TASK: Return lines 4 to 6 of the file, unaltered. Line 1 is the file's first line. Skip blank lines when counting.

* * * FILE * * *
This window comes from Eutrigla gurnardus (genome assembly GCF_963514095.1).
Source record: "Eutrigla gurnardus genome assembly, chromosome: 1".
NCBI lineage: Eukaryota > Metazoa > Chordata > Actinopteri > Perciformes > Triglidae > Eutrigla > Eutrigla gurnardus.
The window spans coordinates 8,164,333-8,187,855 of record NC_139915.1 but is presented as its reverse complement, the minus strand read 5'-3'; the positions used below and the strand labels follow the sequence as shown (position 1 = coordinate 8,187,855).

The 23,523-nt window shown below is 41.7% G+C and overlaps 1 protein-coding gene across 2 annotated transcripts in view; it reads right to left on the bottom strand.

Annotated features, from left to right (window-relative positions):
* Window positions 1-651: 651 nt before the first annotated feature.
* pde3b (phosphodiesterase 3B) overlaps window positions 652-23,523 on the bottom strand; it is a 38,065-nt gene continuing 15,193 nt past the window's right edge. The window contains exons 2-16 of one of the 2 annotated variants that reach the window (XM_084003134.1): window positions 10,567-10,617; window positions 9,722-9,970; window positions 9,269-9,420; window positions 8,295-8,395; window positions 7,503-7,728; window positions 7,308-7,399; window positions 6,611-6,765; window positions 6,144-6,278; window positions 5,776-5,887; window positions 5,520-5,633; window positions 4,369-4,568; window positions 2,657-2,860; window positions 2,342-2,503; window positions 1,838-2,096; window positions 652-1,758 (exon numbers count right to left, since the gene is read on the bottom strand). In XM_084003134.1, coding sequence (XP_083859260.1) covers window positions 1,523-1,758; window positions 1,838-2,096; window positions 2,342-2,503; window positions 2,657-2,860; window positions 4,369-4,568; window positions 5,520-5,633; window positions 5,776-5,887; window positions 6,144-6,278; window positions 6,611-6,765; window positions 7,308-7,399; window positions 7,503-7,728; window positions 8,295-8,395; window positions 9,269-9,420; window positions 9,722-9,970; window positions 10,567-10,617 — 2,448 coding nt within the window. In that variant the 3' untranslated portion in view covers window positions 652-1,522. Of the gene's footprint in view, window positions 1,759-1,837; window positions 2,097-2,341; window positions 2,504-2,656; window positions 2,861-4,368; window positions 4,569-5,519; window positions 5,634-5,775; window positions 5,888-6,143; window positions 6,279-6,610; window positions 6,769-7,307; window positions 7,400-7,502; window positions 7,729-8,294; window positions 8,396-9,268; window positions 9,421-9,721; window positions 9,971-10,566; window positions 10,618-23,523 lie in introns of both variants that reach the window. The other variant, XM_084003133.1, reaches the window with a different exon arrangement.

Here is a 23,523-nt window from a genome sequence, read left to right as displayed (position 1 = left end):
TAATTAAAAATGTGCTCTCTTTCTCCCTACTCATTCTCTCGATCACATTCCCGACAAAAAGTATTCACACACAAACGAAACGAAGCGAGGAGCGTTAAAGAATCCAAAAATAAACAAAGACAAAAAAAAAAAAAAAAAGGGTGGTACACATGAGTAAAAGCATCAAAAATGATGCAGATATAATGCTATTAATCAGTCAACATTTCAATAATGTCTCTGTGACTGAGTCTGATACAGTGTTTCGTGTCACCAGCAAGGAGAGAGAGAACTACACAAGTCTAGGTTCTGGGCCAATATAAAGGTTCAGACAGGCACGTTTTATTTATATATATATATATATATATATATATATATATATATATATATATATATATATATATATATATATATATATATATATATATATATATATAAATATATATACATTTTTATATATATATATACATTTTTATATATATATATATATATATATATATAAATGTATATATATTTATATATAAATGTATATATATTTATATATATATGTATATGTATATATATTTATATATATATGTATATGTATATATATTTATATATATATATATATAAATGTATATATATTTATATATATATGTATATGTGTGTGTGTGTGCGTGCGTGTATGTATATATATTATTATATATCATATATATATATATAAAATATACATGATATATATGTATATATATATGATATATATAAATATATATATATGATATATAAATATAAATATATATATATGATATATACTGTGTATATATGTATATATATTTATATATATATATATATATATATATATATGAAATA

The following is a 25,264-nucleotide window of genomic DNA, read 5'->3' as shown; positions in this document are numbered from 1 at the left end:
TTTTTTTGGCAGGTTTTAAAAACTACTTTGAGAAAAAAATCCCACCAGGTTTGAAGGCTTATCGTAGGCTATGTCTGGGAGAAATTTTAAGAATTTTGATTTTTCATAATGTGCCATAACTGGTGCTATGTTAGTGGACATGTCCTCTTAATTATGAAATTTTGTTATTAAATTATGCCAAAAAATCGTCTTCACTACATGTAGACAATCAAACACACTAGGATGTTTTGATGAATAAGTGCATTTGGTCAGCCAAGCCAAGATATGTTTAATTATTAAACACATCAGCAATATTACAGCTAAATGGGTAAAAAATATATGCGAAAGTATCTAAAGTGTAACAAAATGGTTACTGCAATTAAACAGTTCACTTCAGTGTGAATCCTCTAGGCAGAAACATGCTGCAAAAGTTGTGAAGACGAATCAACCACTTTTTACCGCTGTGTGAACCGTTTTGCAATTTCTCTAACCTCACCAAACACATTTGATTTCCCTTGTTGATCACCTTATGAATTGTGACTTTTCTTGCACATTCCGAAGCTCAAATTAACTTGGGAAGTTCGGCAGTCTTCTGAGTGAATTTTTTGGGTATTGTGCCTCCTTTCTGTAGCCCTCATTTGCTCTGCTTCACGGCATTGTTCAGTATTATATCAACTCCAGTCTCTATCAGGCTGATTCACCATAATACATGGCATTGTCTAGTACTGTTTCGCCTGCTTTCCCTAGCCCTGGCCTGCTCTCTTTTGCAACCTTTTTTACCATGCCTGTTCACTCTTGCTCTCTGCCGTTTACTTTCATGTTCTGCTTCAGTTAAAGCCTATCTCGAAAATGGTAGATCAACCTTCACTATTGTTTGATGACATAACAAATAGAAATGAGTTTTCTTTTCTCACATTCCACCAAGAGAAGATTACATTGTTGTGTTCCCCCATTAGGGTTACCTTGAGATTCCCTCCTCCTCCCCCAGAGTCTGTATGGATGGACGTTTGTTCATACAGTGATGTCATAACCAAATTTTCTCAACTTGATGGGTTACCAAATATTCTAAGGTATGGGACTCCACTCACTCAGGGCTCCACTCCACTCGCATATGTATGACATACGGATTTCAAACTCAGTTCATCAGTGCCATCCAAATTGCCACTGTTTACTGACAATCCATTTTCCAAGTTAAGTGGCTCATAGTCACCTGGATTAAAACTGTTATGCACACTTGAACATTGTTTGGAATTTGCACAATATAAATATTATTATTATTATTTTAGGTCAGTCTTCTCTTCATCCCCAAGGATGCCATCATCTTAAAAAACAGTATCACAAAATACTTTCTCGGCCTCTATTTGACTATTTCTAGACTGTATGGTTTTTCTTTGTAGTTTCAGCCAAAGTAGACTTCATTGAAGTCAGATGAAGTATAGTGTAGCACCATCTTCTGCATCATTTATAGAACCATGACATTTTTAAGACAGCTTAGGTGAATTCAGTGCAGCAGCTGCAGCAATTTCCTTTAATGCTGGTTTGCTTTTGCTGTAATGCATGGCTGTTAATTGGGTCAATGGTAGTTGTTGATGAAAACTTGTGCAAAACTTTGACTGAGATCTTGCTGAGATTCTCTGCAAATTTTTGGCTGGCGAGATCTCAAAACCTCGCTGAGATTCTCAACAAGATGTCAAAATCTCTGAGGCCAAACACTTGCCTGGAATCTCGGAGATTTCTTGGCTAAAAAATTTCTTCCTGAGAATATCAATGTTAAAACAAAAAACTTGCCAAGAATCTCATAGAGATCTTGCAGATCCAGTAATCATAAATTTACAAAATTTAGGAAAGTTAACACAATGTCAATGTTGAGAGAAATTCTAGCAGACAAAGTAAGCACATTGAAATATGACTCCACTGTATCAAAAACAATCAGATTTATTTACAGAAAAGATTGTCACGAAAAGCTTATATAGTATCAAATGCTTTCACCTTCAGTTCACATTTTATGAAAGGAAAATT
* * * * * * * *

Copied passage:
The window spans coordinates 8,164,333-8,187,855 of record NC_139915.1 but is presented as its reverse complement, the minus strand read 5'-3'; the positions used below and the strand labels follow the sequence as shown (position 1 = coordinate 8,187,855).

The 23,523-nt window shown below is 41.7% G+C and overlaps 1 protein-coding gene across 2 annotated transcripts in view; it reads right to left on the bottom strand.

Annotated features, from left to right (window-relative positions):